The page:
Ben Tanner as Dan singin' in the rain . . .

He can even sing in the pouring rain as it lashed down in sheets from the flies, with an equally wet reprise in the finale when half the 101 cast must have got drenched – tumble driers at the Alex must be testing the national grid every night this week. (note to front row audience members – take a mac)

Meanwhile, back on dry land, Tanner’s romantic moments with Kathy are convincing and their duets a delight with a romantic dance sequence on a starlit set a memorable scene.

As for duets . . . Lockwood and Brown, Don and Cosmo, were and still are a double act, and Sam Rogers is a ball of energy as Cosmo. He can dance, sing, play the piano and has perfect comic timing, which is just as well as he has all the best lines and throws in some wonderful comic gestures. It’s his fifth Stage Experience coming after a year out last year.

His Make ‘Em Laugh is a comedy highlight and the double act with Tanner in Moses Supposes is a wonderful duet with tap and timing.

It is a quartet that makes the show although there is good support all around with the likes of studio boss R F Simpson, played by Jarrad Heath and director Roscoe Dexter played by Thom Lambert, and we can’t forget Lina’s sneaky friend and pet grass, Zelda, played by Olivia Wicks.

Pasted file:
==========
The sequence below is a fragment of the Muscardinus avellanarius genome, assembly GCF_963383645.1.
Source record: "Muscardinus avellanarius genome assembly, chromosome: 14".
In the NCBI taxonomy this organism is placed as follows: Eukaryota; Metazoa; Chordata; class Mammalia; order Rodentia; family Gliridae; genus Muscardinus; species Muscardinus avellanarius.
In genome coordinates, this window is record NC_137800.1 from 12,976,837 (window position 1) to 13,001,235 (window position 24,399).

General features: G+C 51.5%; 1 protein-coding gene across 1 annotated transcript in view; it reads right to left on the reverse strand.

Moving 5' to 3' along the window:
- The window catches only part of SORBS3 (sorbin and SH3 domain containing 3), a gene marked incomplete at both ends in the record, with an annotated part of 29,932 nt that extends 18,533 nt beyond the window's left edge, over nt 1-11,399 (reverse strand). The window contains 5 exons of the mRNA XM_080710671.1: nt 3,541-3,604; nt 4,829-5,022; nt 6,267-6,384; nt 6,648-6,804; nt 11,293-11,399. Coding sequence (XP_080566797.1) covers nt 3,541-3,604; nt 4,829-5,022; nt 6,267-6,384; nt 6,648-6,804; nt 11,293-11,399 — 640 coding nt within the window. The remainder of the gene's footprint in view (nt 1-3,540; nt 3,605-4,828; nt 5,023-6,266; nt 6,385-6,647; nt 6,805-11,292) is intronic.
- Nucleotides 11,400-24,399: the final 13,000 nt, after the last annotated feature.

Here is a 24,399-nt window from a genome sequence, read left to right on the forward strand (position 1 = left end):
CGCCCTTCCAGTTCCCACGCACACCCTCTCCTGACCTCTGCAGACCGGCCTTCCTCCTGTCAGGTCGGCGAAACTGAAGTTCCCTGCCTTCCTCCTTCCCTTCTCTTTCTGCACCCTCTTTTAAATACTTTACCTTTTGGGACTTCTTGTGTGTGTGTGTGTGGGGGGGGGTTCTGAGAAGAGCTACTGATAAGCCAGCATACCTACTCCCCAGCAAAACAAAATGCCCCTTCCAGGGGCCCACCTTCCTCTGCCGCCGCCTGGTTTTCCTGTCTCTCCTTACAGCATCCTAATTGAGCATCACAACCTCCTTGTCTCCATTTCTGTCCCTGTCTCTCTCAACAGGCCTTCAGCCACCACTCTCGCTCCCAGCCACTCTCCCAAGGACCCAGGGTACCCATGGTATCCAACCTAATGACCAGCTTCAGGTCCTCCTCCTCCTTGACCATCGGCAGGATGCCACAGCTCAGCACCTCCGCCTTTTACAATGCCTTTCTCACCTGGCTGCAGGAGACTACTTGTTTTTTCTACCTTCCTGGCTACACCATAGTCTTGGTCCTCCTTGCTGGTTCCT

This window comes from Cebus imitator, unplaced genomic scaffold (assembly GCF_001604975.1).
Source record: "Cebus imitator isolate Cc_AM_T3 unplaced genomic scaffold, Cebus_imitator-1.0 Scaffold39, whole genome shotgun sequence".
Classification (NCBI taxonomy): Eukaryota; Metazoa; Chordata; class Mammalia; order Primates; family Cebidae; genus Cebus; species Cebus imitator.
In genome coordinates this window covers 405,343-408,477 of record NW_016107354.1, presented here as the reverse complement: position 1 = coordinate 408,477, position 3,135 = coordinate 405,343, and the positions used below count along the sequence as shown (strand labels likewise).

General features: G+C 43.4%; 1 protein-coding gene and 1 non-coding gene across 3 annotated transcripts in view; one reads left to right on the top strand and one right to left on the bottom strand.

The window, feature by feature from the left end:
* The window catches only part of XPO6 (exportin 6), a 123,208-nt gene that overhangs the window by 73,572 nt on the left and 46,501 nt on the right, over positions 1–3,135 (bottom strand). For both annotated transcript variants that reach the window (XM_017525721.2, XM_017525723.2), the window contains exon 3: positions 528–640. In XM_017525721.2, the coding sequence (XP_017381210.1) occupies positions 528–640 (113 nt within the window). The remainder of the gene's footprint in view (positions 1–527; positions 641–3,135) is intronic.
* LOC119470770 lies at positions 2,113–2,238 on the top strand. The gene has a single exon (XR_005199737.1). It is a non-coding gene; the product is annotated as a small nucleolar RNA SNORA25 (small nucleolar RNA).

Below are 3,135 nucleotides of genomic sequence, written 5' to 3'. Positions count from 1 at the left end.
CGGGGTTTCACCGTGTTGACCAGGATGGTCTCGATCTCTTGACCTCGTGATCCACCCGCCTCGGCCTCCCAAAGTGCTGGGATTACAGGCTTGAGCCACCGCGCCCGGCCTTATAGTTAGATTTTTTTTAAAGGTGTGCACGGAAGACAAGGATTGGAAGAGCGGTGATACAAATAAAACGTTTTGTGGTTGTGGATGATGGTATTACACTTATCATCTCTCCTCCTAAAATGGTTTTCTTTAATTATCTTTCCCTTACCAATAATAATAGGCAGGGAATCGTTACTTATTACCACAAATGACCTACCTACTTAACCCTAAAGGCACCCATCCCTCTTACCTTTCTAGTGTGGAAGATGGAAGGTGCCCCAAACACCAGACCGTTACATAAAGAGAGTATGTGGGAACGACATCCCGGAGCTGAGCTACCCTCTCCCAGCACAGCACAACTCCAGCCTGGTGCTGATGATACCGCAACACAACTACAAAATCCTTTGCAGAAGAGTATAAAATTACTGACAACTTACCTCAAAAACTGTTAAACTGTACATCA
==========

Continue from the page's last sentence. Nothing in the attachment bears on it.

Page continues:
And interviewing them all is radio reporter Dara Bailey, the radio reporter and Hollywood columnist, based on Louella Parsons, and played by Abby Hammond

don and cosmo

Sam Rogers as Cosmo and Ben Tanner as Don in their Vaudeville days

The show is directed and choreographed again by Pollyann Tanner and once more it is a production that does not look out of place on a professional stage.

There are a few novel touches, such as spraying the audience with water pistols during the opening and closing numbers, and she handles the large cast well with the stage only looking crowded once, during the final number – with everyone on stage for curtain calls.

The rest of the time it never looked more than busy. Along with the tap dancing was the return of the high-kicking, long legged showgirls, shades of burlesque and even hints of the Tiller Girls (ask granddad) in a show full of inventive and interesting choreography.

The excellent nine piece orchestra under musical director Chris Newton kept things moving along in style and Dave Chin’s sound design had the balance about right with Colin Wood’s lighting helping create atmosphere.

An added element is the use of video to screen the stylised silent movie and the excruciatingly bad attempt at a talkie, (videography Corey Phipps).

There is undoubted talent on show, but the stage is a fickle mistress and acting a most precarious profession with talent alone no guarantee of success. The lead quartet, in particular, are a match for the cast of a many a touring show I have seen over the years. All they need is lady luck to smile on them, and all we can do is we wish them well - on this showing they deserve it.

Periods of heavy rain and entertainment are forecast at the Alex until Saturday, 24 August.

Roger Clarke